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10 Reasons Why 'Pet Sematary' Will Be Terrifying On The Big Screen

Updated April 3, 2019 8.3k views10 items

In 1983, Doubleday published Pet Sematary. One of Stephen King's shortest novels, Pet Sematary explores the sacrifices people make to keep their family together. It was an immediate hit. The 2019 Pet Sematary film premiered at SXSW to rave reviews and garnered enormously positive critical responses. Releasing nationwide on April 5, 2019, the film promises to provide an unflinching portrayal of fear and mortality. 

It builds on the horror of the Creed family's situation, making the reader question their own relationships and how they would react in a similar scenario. It also hints that no one is safe, even in the most idyllic of settings. 

Here are the 10 reasons why Pet Sematary will be so terrifying on the big screen.

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  • 'Pet Sematary' Is Loosely Inspired By A True Event

    'Pet Sematary' Is Loosely Inspired By A True Event
    Photo: Paramount

    It's safe to assume Stephen King didn't bring any of his family members back to life via an ancient burial ground, but other things in the novel had ties to the real world. King was inspired to write the book after living on the edge of Route 15 in Maine.

    On one Thanksgiving Day, the family cat got hit by a car. King buried the cat - Smucky - at the local "pet sematary."

  • The Characters Have To Watch Their Loved Ones Change

    The Characters Have To Watch Their Loved Ones Change
    Photo: Paramount

    There's something off about everything that comes out of the burial ground. Louis Creed's daughter Ellie realizes this right away when Church returns after his brush with fate. The cat is alive and moving, for example, but he stinks of decay. The same goes for Ellie.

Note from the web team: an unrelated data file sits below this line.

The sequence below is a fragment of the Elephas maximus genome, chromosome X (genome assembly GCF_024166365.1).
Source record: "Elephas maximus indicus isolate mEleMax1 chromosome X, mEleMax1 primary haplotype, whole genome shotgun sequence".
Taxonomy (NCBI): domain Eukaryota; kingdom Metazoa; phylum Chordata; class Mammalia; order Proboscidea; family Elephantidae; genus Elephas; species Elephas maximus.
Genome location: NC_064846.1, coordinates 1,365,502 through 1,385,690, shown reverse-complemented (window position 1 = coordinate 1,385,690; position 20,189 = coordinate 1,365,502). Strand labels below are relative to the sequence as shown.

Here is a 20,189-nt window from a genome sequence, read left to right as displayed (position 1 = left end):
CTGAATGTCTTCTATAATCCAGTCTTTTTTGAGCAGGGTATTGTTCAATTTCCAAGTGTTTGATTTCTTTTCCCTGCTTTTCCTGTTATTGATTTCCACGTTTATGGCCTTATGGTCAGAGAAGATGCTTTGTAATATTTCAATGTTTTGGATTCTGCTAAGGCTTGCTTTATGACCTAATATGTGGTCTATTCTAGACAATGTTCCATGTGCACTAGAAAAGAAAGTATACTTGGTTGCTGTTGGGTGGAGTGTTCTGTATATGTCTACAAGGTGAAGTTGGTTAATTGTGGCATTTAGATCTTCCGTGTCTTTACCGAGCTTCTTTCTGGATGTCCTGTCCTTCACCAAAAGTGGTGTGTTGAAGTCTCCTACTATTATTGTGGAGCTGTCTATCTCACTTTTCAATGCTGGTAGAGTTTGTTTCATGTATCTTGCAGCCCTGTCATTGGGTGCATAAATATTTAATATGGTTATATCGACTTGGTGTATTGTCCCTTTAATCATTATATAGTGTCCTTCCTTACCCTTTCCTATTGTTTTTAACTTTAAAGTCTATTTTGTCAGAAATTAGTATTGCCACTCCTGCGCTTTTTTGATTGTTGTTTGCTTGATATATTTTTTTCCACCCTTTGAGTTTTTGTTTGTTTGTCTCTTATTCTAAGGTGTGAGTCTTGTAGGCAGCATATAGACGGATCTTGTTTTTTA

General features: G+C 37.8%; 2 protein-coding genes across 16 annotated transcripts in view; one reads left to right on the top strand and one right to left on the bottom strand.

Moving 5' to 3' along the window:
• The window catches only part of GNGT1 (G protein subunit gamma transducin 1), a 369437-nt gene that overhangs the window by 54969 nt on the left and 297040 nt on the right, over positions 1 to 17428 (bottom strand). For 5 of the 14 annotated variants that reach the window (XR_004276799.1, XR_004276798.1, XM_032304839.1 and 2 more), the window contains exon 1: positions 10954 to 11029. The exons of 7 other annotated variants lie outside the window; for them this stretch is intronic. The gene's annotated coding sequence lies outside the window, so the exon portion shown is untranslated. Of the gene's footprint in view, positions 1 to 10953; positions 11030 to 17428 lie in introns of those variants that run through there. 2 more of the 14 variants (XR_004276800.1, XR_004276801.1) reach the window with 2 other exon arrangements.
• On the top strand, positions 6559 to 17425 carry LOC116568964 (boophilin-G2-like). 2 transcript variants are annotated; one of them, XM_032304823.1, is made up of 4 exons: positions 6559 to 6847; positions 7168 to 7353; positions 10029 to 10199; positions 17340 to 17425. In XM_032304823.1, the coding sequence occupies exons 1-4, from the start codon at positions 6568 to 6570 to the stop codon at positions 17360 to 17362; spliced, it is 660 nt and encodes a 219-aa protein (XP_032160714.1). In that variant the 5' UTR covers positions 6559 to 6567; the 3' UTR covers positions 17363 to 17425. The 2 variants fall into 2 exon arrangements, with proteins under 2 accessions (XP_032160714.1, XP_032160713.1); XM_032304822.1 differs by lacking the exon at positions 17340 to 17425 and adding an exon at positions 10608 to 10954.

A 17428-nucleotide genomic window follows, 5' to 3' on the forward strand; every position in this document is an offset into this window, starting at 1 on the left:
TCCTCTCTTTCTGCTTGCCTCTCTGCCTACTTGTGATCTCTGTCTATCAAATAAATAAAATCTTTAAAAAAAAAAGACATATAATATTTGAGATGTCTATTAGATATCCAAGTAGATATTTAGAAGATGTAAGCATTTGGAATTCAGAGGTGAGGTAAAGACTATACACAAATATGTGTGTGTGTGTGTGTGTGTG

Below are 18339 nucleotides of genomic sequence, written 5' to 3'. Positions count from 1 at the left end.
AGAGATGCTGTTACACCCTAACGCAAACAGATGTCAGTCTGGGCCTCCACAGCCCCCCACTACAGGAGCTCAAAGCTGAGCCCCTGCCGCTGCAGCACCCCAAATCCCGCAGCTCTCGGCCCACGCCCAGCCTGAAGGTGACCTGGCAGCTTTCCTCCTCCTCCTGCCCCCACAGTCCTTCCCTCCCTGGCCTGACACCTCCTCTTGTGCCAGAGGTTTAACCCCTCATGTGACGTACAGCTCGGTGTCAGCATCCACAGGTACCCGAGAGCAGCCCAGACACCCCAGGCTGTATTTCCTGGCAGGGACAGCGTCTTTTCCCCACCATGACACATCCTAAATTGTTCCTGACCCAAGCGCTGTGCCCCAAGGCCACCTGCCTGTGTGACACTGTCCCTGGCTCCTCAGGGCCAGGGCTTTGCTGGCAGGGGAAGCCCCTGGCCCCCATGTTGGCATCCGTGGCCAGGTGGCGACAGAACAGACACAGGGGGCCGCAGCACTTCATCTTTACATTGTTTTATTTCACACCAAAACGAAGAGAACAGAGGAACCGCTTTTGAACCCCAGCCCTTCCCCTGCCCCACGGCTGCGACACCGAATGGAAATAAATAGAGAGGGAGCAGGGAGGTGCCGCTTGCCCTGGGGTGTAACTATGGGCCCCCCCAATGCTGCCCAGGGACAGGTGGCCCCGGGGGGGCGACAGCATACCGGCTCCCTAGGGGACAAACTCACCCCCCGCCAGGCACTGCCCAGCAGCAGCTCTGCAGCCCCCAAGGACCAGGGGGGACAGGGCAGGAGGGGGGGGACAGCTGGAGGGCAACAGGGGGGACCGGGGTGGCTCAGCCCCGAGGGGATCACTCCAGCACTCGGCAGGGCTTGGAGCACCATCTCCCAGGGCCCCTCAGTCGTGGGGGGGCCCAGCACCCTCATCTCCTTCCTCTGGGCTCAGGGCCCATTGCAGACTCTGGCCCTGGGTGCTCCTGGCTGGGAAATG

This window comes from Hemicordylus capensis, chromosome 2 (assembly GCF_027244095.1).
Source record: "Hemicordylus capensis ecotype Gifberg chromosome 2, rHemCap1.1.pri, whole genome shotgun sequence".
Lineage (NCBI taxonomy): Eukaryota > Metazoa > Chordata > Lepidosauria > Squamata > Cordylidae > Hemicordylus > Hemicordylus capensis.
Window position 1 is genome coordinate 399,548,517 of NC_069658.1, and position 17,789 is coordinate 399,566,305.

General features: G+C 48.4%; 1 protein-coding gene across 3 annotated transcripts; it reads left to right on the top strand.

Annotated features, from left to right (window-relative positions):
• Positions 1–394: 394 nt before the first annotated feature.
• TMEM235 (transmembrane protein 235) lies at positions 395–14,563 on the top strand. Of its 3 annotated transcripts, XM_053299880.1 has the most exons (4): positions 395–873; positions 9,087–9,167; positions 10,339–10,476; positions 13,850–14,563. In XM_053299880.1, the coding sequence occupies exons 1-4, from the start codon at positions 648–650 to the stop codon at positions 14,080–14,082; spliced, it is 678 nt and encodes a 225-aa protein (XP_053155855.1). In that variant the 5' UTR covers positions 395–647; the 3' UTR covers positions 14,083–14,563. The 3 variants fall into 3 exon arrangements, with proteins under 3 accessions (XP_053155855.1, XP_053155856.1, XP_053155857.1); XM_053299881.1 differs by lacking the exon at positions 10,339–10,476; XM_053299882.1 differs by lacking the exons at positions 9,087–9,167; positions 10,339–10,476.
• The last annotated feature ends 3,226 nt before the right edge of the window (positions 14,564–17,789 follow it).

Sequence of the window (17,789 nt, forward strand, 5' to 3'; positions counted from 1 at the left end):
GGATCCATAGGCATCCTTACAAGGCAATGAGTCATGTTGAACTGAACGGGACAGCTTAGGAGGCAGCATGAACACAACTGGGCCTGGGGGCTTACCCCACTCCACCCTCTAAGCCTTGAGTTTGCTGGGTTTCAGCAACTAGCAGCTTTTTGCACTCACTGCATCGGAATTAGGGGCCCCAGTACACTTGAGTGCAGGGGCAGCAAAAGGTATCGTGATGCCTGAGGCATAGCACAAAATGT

In the trailer, the young girl seems to morph into an entirely different character after her time in the burial ground. Even her skin looks sallow and grey.

  • The Story Takes Place In Maine

    The Story Takes Place In Maine
    Photo: Paramount

    Maine has some of the darkest, shortest days in the United States, and nearly 6% of the population there suffers from "winter depression." Unsurprisingly, the state provides an adequate setting for Pet Sematary. The movie even seems to mimic the Maine environment with its darkness, both in tone and aesthetic.

    And there's something undeniably intriguing about Pet Sematary even though the characters' fates are bleak. 

  • It Makes You Question Yourself

    It Makes You Question Yourself
    Photo: Paramount

    The Pet Sematary novel makes people question how they'd respond in horrific situations and, based on the trailer, the film will pose similar queries. It's unlikely someone would move their family to a remote part of Maine that intersects with a possessed burial ground that reanimates late loved ones. But what would you do if you were in that scenario?

    Having the ability to undo the natural life cycle could lead to unexpected outcomes. 

    And indeed, Pet Sematary's main character, Louis Creed, is a doctor. He sees death frequently and knows bringing things back from the afterlife is a terrible thing. Louis does it anyway, though, because even if they come back wrong, he doesn't have to live without them. 

    It seems like Louis will be his own worst enemy in the movie.